MathOverflow is a question and answer site for professional mathematicians. Join them; it only takes a minute:

Sign up
Here's how it works:
  1. Anybody can ask a question
  2. Anybody can answer
  3. The best answers are voted up and rise to the top

I was reading the Polymath4 project and have trouble understanding one of the arguments. From page 6 of [1] (either the preprint or the final paper):

For any j ≥ 2, the interval $[a^{1/j}, b^{1/j}]$ has size $O(N^c)$ (by the mean value theorem), and so the $j$th summand on the RHS can be computed in time $O(N^{c+o(1)})$ by the AKS algorithm.

$c>0$ is an unspecified small constant and $N\le a\le b\le2N$ are arbitrary. $c$ is probably very tiny but implicitly $c<0.22.$ The summand referenced is $\left|p\in[a^{1/j},b^{1/j}]: p\text{ prime}\right|.$

I don't understand what's meant here. Taking, for concreteness, $j=2,a=N,b=2N$ this is:

The interval $[\sqrt N, \sqrt{2N}]$ has size $O(N^c)=o(N^{0.22})$ (by the mean value theorem), and so $\left|p\in[\sqrt N, \sqrt{2N}]: p\text{ prime}\right|$ can be computed in time $O(N^{c+o(1)}).$

If by size the authors meant the number of integers in the range it would be wrong: clearly that is $(\sqrt2-1)N^{0.5}+o(1)\neq o(N^{0.22}).$ But I can't think of another meaning that works here.

Further, it's not even clear to me if the result can be salvaged. Counting the number of primes in the interval should take time $O(N^{0.25+o(1)})$ with the Lagarias-Odlyzko algorithm, so I can't even count the set in that time. (On the other hand, this does not jeopardize the theorem, for which the time need only be $O(N^{0.5-c+o(1)}).$)

I must be misunderstanding something here; any help?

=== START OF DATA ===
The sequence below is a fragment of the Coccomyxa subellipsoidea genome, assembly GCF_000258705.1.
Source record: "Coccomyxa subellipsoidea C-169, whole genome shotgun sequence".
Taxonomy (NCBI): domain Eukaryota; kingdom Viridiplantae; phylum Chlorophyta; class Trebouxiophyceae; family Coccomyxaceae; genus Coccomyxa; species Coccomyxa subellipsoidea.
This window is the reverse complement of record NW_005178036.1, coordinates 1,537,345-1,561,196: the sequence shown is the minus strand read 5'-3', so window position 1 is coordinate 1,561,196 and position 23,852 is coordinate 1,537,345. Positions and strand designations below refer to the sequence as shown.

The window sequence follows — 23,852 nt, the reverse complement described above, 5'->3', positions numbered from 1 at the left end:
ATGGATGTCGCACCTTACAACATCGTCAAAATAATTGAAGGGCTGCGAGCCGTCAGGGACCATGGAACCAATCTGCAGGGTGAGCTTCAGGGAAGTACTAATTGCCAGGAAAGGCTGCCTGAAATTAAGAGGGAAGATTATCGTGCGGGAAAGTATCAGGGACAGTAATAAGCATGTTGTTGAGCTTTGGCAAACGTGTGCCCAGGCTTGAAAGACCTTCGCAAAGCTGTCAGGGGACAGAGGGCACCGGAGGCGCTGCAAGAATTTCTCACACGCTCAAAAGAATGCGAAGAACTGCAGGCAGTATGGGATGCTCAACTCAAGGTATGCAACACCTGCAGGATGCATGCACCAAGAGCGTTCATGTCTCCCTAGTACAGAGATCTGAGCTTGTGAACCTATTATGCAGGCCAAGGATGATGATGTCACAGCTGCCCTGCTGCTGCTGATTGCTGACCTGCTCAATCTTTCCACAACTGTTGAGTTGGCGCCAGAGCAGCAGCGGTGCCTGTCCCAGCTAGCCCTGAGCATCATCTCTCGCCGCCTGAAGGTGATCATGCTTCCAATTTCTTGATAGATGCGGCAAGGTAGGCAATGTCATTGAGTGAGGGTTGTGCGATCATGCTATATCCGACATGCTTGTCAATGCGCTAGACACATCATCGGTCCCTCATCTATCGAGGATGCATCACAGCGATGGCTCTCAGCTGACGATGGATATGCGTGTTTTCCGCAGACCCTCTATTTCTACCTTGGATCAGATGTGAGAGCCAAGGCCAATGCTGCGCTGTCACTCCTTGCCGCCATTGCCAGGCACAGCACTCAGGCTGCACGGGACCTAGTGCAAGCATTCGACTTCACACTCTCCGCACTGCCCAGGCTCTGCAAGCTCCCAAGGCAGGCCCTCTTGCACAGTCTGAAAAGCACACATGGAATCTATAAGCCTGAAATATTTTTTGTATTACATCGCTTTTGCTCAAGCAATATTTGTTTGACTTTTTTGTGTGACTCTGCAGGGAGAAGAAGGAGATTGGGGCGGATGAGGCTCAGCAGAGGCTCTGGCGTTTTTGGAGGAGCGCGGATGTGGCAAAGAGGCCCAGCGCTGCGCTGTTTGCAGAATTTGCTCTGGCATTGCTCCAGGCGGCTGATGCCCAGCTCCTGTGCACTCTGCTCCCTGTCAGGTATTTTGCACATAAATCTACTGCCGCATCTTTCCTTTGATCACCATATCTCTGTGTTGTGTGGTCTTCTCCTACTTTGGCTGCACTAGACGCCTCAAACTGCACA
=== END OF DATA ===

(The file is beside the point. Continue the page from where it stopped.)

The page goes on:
[1] Terence Tao, Ernest Croot III and Harald Helfgott, Deterministic methods to find primes, Mathematics of Computation (in press). arXiv:1009.3956

share|cite|improve this question
up vote 4 down vote accepted

The statement to be proved in the passage mentioned by the OP is Theorem 1.2. In the formulation of this result it says that $[a,b]$ is an interval of size at most $N^{1/2 + c}$ contained in $[N,2N]$. Thus, I strongly assume that this condition is also imposed at the point and OPs example for concreteness does not fulfil it. Indeed imposing this assumption on $a,b$ and using the mean value theorem for j-th root function one gets the claimed bound for $b^{1/j} - a^{1/j}$.

share|cite|improve this answer
That's the condition I missed. Thanks! – Charles Nov 16 '11 at 18:10
So basically Theorem 1.2 has no advantage over using Lifchitz's formula twice? – Charles Nov 16 '11 at 19:37
@Charles: You are welcome. I am sorry I cannot answer the follow-up; what formula do you mean? (I tried to search but first all I found was physics-things, then also prime things but not really sure what is meant.) – user9072 Nov 16 '11 at 21:55
Nevermind, I see the advantage -- Theorem 1.2 is slightly faster though works under more restrictive conditions. The formula I meant was $\pi(x)\equiv \sum_{m\le\sqrt x}\mu(m)\sum_{n\le\sqrt{x/m^2}} \left\lfloor\frac{x}{nm^2}\right\rfloor\pmod2.$ – Charles Nov 17 '11 at 14:32

Your Answer


By posting your answer, you agree to the privacy policy and terms of service.

Not the answer you're looking for? Browse other questions tagged or ask your own question.